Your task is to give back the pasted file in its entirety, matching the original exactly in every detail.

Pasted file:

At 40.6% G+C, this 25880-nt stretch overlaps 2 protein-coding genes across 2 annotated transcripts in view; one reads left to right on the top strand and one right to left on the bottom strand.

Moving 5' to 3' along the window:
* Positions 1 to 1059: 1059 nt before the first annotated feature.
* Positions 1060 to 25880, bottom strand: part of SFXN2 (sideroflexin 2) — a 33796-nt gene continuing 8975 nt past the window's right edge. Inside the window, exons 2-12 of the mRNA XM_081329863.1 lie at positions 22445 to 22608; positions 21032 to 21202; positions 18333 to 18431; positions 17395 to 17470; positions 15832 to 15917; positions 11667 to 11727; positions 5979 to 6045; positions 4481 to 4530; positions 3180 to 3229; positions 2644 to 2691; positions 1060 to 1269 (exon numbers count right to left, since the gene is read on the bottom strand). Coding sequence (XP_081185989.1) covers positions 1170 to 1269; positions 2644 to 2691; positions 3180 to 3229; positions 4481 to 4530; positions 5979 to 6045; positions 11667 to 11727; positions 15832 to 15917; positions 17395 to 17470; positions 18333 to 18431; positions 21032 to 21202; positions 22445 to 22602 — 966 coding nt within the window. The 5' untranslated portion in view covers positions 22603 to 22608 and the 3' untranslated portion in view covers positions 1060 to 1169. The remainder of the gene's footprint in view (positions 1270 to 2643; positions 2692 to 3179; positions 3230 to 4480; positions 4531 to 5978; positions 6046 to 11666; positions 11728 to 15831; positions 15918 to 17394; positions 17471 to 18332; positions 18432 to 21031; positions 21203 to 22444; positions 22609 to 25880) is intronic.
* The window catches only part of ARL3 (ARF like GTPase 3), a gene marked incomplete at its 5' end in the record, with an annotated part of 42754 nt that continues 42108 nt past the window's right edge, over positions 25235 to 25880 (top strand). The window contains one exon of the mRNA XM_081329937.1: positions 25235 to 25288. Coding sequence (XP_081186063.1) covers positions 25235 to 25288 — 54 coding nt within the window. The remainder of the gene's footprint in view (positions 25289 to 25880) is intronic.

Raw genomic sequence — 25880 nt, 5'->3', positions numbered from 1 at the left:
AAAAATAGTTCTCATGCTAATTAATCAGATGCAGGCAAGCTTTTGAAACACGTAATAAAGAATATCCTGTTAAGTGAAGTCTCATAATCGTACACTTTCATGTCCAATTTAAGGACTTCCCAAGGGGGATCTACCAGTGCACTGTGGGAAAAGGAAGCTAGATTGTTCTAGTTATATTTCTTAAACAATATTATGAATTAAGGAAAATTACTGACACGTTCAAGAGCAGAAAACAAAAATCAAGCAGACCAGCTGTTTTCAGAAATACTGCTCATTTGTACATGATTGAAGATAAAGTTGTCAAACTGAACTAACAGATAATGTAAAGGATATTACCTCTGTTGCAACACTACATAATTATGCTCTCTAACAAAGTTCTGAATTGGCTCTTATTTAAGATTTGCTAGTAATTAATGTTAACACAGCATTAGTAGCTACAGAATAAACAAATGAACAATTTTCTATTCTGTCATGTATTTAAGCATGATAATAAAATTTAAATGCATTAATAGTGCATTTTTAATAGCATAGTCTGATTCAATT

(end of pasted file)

At 40.6% G+C, this 25880-nt stretch overlaps 2 protein-coding genes across 2 annotated transcripts in view; one reads left to right on the top strand and one right to left on the bottom strand.

Moving 5' to 3' along the window:
* Positions 1 to 1059: 1059 nt before the first annotated feature.
* Positions 1060 to 25880, bottom strand: part of SFXN2 (sideroflexin 2) — a 33796-nt gene continuing 8975 nt past the window's right edge. Inside the window, exons 2-12 of the mRNA XM_081329863.1 lie at positions 22445 to 22608; positions 21032 to 21202; positions 18333 to 18431; positions 17395 to 17470; positions 15832 to 15917; positions 11667 to 11727; positions 5979 to 6045; positions 4481 to 4530; positions 3180 to 3229; positions 2644 to 2691; positions 1060 to 1269 (exon numbers count right to left, since the gene is read on the bottom strand). Coding sequence (XP_081185989.1) covers positions 1170 to 1269; positions 2644 to 2691; positions 3180 to 3229; positions 4481 to 4530; positions 5979 to 6045; positions 11667 to 11727; positions 15832 to 15917; positions 17395 to 17470; positions 18333 to 18431; positions 21032 to 21202; positions 22445 to 22602 — 966 coding nt within the window. The 5' untranslated portion in view covers positions 22603 to 22608 and the 3' untranslated portion in view covers positions 1060 to 1169. The remainder of the gene's footprint in view (positions 1270 to 2643; positions 2692 to 3179; positions 3230 to 4480; positions 4531 to 5978; positions 6046 to 11666; positions 11728 to 15831; positions 15918 to 17394; positions 17471 to 18332; positions 18432 to 21031; positions 21203 to 22444; positions 22609 to 25880) is intronic.
* The window catches only part of ARL3 (ARF like GTPase 3), a gene marked incomplete at its 5' end in the record, with an annotated part of 42754 nt that continues 42108 nt past the window's right edge, over positions 25235 to 25880 (top strand). The window contains one exon of the mRNA XM_081329937.1: positions 25235 to 25288. Coding sequence (XP_081186063.1) covers positions 25235 to 25288 — 54 coding nt within the window. The remainder of the gene's footprint in view (positions 25289 to 25880) is intronic.

Raw genomic sequence — 25880 nt, 5'->3', positions numbered from 1 at the left:
AAAAATAGTTCTCATGCTAATTAATCAGATGCAGGCAAGCTTTTGAAACACGTAATAAAGAATATCCTGTTAAGTGAAGTCTCATAATCGTACACTTTCATGTCCAATTTAAGGACTTCCCAAGGGGGATCTACCAGTGCACTGTGGGAAAAGGAAGCTAGATTGTTCTAGTTATATTTCTTAAACAATATTATGAATTAAGGAAAATTACTGACACGTTCAAGAGCAGAAAACAAAAATCAAGCAGACCAGCTGTTTTCAGAAATACTGCTCATTTGTACATGATTGAAGATAAAGTTGTCAAACTGAACTAACAGATAATGTAAAGGATATTACCTCTGTTGCAACACTACATAATTATGCTCTCTAACAAAGTTCTGAATTGGCTCTTATTTAAGATTTGCTAGTAATTAATGTTAACACAGCATTAGTAGCTACAGAATAAACAAATGAACAATTTTCTATTCTGTCATGTATTTAAGCATGATAATAAAATTTAAATGCATTAATAGTGCATTTTTAATAGCATAGTCTGATTCAATT